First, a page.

MRO: What is its implication for MRO markets, distributors and OEMs? Why does Wajax support the trend?
SH: Capturing big data is not a new concept. Our customers have already embarked on a journey to equip their critical machinery with all possible sensors to get all possible data/early detections and warnings. However, digitalization, if done the right way, would have five components:
- Data Capturing – Hardware prices are declining by the day; however, more sophisticated technology is still at a premium. Equipping all machinery with online monitoring systems is still a distant dream. Meanwhile, we need to find ways to crowdsource this data and enable this through gamification of our data- capturing process.
- Data Integration – Everyone is building new sensors and customers are overwhelmed with several dashboards to monitor the same equipment. Suppliers need to work on a common platform to integrate data and provide better value.
- Data Analytics, Prognostics and Learning – Enhance AI, machine- and deep learning to ensure early detection of failures and failure modes.
- Supply Chain Automation – Customers should have the ability to get the parts on-demand and factories should optimize their production to complement this demand, albeit data driven.
- Optimization and Sharing – As an industry, we need to continuously learn and share the data that we gather. This creates a win-win situation for all of us, essentially driving our costs down.
Digitalization is a crucial element that ensures Wajax’s ability to retain its leadership and competitive advantage in the market. The journey to become pioneers in our business objectives will greatly depend upon data-driven strategies rather than gut feelings.
MRO: How does digitalization deliver value to existing business models?
SH: On the demand side, for end-users, digitalization will help them get early warning of failures with defined failure modes and remedies. Reduced unplanned downtimes result in significant savings to the customer. To get the MRO just in time will ensure low inventory levels and higher operational efficiencies. On the supply side, for our OEMs and vendors, their manufacturing will be streamlined with optimized factory throughput. This will help lower the costs, improve bottom lines and pass on the benefits to the customer. For distributors like Wajax, digitalization will enable us to connect our vendors with the end-users proactively and help optimize our supply chain.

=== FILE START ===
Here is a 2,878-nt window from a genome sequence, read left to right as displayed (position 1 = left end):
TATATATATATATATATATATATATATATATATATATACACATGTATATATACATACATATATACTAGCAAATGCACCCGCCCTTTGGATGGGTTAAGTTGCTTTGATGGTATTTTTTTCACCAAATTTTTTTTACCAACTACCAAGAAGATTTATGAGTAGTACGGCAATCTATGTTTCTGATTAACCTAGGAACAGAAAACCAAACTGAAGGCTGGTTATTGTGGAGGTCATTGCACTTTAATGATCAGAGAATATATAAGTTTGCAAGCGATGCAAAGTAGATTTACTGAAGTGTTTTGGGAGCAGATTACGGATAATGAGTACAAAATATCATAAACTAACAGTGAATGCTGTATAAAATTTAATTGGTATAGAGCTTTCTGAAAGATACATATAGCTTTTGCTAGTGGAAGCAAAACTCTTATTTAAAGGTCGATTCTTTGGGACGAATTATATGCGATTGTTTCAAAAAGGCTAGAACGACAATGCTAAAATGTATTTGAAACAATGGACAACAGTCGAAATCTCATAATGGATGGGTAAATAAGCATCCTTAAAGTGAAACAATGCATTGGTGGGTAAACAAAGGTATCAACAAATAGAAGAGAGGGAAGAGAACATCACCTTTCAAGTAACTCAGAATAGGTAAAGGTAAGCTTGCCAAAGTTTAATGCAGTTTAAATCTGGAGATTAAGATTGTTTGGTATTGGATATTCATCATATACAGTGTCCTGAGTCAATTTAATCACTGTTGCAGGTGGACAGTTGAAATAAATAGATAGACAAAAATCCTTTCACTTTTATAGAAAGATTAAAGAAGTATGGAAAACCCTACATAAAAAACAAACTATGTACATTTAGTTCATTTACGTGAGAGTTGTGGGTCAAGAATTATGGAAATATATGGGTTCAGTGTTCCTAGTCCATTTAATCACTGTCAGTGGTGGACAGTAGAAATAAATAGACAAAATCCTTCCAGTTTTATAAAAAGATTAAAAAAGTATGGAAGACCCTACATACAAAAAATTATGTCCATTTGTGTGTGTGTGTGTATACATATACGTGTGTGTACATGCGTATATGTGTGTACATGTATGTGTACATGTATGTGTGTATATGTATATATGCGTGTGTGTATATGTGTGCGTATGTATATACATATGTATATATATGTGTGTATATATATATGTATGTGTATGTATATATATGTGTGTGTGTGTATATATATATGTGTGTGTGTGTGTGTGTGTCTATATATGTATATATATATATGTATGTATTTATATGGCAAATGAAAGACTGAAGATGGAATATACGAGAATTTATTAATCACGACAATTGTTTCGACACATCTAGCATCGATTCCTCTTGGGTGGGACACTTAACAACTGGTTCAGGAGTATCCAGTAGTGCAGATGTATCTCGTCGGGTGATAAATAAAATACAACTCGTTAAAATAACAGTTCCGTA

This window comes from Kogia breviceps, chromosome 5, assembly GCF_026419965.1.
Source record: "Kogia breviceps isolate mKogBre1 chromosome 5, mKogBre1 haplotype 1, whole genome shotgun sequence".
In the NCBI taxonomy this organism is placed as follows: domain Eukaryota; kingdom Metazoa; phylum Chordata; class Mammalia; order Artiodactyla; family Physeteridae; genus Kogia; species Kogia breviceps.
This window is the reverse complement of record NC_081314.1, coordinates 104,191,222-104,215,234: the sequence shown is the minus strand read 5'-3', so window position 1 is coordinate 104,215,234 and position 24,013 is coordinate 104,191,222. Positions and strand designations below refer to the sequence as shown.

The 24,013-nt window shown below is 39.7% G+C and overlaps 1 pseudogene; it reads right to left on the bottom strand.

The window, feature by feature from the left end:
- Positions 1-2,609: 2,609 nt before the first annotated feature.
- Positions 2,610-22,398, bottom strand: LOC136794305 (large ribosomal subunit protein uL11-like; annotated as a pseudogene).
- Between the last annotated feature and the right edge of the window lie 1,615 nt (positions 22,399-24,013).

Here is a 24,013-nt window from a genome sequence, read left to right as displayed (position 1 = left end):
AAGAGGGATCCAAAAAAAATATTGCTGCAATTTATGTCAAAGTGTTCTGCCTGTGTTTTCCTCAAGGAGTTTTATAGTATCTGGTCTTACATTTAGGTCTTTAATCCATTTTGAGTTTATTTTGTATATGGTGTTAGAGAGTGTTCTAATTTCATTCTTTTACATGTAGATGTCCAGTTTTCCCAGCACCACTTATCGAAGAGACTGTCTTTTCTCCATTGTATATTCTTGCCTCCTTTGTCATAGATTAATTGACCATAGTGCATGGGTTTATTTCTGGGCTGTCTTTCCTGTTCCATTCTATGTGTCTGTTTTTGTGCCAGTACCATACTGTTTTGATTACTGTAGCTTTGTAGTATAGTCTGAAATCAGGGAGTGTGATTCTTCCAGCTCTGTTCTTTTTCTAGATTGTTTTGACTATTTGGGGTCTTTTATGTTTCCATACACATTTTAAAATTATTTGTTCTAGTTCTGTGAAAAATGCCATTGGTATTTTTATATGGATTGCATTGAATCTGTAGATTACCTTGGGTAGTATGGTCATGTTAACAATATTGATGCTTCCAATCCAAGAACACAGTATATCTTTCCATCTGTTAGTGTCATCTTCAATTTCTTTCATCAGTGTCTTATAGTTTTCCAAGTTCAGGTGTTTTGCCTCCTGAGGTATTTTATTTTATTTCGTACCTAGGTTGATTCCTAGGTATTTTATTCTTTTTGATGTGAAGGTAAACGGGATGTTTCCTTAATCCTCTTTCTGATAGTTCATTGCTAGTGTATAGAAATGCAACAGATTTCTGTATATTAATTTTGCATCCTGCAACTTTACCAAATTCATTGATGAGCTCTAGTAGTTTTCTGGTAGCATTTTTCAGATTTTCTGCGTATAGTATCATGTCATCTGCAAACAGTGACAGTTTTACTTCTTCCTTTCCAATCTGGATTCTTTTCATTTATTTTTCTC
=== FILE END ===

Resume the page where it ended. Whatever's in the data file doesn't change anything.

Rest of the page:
MRO: What are some of the prominent trends in Industry 4.0, IIoT and digitalization?
SH: At present, AI is centre stage of all things digital. AI has gained significant momentum over the past few years, showing signs of exciting possibilities in almost every field of business. As one of the biggest trends this year, AI gives a glass-door glimpse into a world of automation and how it can optimize processes from a production and distribution standpoint. A world of true AI, where machines would think, is still a distant dream, but I think with the pace at which we are advancing, it won’t be too long before AI becomes an essential part of our daily lives. And digitalization will ensure streamlining of how we run our businesses. A key aspect would be to transform the traditional scopes of work and workforce practices.
MRO: As plants go digital, they can presumably expect to see a spike in costs. What advice can you offer on striking a balance between human effort and technological innovations?
SH: Digital transformation requires new ways of working, not just new technology. The scarcest resource at many companies is not necessarily technological know-how but leadership. With this in mind, improvements can be framed around the following ideas.
- Leadership – Leaders will need the ability to sift through an avalanche of digital initiatives, manage accelerating innovation cycles and reshape the organization around new approaches.
- Steal with pride but stay authentic – Learn from others’ successes and failures, but establish what digital strategy fits into your organization and culture.
- Build a road map but stay agile – Define the end goal, be open to redefine the end goal and how you get there (nobody knows the path yet).
- Place many bets and fail fast – Feel free to experiment with technology and business models and, when you fail, fail fast to start afresh.
- Set the organization – With the digital strategy, the organization culture will need to go through a transformation as well to embrace the new strategy. Build a talent pool and train your organization to be the digital organization of the future.
MRO: All things being equal, how do you imagine the role of the maintenance of the future?
SH: The future looks really exciting. Maintenance of the future will have millennials leading the way, and they will be equipped with technology and IIoT, which will drive big data enabled with AI and complemented with augmented reality. With the onset of Industry 4.0, we at Wajax are striving to provide proactive value propositions to our customers with performance-driven business models and innovation across the value chain. I am excited about the future of digital and Wajax. You will see some good work coming out of Wajax shortly.
This interview has been condensed and edited. Rehana Begg is the editor of Machinery and Equipment MRO. For more information, reach her at firstname.lastname@example.org.